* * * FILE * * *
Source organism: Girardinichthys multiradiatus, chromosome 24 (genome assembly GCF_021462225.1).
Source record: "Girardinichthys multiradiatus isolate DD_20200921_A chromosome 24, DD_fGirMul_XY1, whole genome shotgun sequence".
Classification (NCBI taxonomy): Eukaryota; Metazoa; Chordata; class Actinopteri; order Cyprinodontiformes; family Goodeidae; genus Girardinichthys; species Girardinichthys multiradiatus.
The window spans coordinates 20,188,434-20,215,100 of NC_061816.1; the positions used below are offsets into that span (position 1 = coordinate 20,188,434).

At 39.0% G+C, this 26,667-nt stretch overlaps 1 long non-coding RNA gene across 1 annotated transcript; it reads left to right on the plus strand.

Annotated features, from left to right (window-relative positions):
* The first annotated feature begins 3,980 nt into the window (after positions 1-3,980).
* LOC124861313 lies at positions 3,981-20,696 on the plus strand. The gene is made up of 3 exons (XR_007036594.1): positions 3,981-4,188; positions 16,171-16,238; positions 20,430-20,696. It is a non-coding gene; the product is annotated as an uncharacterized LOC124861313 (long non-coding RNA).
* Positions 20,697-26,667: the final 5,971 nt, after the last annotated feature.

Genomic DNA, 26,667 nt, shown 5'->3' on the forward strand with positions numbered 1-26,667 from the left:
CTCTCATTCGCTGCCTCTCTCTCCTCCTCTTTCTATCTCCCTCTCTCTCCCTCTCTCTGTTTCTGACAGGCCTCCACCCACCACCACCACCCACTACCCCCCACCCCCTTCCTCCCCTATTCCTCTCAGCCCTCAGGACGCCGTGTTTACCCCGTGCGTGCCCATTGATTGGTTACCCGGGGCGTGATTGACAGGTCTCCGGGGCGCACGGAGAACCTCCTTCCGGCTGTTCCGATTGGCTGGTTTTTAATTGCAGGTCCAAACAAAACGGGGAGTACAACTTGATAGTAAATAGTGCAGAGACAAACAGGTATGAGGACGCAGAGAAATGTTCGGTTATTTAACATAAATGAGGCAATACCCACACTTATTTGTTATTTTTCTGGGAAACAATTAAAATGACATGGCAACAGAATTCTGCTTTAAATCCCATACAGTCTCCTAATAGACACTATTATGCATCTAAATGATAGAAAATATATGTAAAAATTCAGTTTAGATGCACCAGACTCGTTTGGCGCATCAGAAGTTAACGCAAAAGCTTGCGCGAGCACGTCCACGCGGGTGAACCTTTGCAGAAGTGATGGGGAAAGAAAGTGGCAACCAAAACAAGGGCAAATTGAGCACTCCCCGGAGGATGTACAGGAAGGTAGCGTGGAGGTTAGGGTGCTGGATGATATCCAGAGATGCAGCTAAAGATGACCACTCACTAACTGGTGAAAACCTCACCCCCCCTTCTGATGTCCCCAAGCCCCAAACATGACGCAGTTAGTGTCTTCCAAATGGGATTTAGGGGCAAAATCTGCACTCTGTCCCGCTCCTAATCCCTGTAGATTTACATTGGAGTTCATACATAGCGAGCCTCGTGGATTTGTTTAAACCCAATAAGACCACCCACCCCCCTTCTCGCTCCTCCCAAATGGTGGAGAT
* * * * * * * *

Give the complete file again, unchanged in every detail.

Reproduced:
Source organism: Girardinichthys multiradiatus, chromosome 24 (genome assembly GCF_021462225.1).
Source record: "Girardinichthys multiradiatus isolate DD_20200921_A chromosome 24, DD_fGirMul_XY1, whole genome shotgun sequence".
Classification (NCBI taxonomy): Eukaryota; Metazoa; Chordata; class Actinopteri; order Cyprinodontiformes; family Goodeidae; genus Girardinichthys; species Girardinichthys multiradiatus.
The window spans coordinates 20,188,434-20,215,100 of NC_061816.1; the positions used below are offsets into that span (position 1 = coordinate 20,188,434).

At 39.0% G+C, this 26,667-nt stretch overlaps 1 long non-coding RNA gene across 1 annotated transcript; it reads left to right on the plus strand.

Annotated features, from left to right (window-relative positions):
* The first annotated feature begins 3,980 nt into the window (after positions 1-3,980).
* LOC124861313 lies at positions 3,981-20,696 on the plus strand. The gene is made up of 3 exons (XR_007036594.1): positions 3,981-4,188; positions 16,171-16,238; positions 20,430-20,696. It is a non-coding gene; the product is annotated as an uncharacterized LOC124861313 (long non-coding RNA).
* Positions 20,697-26,667: the final 5,971 nt, after the last annotated feature.

Genomic DNA, 26,667 nt, shown 5'->3' on the forward strand with positions numbered 1-26,667 from the left:
CTCTCATTCGCTGCCTCTCTCTCCTCCTCTTTCTATCTCCCTCTCTCTCCCTCTCTCTGTTTCTGACAGGCCTCCACCCACCACCACCACCCACTACCCCCCACCCCCTTCCTCCCCTATTCCTCTCAGCCCTCAGGACGCCGTGTTTACCCCGTGCGTGCCCATTGATTGGTTACCCGGGGCGTGATTGACAGGTCTCCGGGGCGCACGGAGAACCTCCTTCCGGCTGTTCCGATTGGCTGGTTTTTAATTGCAGGTCCAAACAAAACGGGGAGTACAACTTGATAGTAAATAGTGCAGAGACAAACAGGTATGAGGACGCAGAGAAATGTTCGGTTATTTAACATAAATGAGGCAATACCCACACTTATTTGTTATTTTTCTGGGAAACAATTAAAATGACATGGCAACAGAATTCTGCTTTAAATCCCATACAGTCTCCTAATAGACACTATTATGCATCTAAATGATAGAAAATATATGTAAAAATTCAGTTTAGATGCACCAGACTCGTTTGGCGCATCAGAAGTTAACGCAAAAGCTTGCGCGAGCACGTCCACGCGGGTGAACCTTTGCAGAAGTGATGGGGAAAGAAAGTGGCAACCAAAACAAGGGCAAATTGAGCACTCCCCGGAGGATGTACAGGAAGGTAGCGTGGAGGTTAGGGTGCTGGATGATATCCAGAGATGCAGCTAAAGATGACCACTCACTAACTGGTGAAAACCTCACCCCCCCTTCTGATGTCCCCAAGCCCCAAACATGACGCAGTTAGTGTCTTCCAAATGGGATTTAGGGGCAAAATCTGCACTCTGTCCCGCTCCTAATCCCTGTAGATTTACATTGGAGTTCATACATAGCGAGCCTCGTGGATTTGTTTAAACCCAATAAGACCACCCACCCCCCTTCTCGCTCCTCCCAAATGGTGGAGAT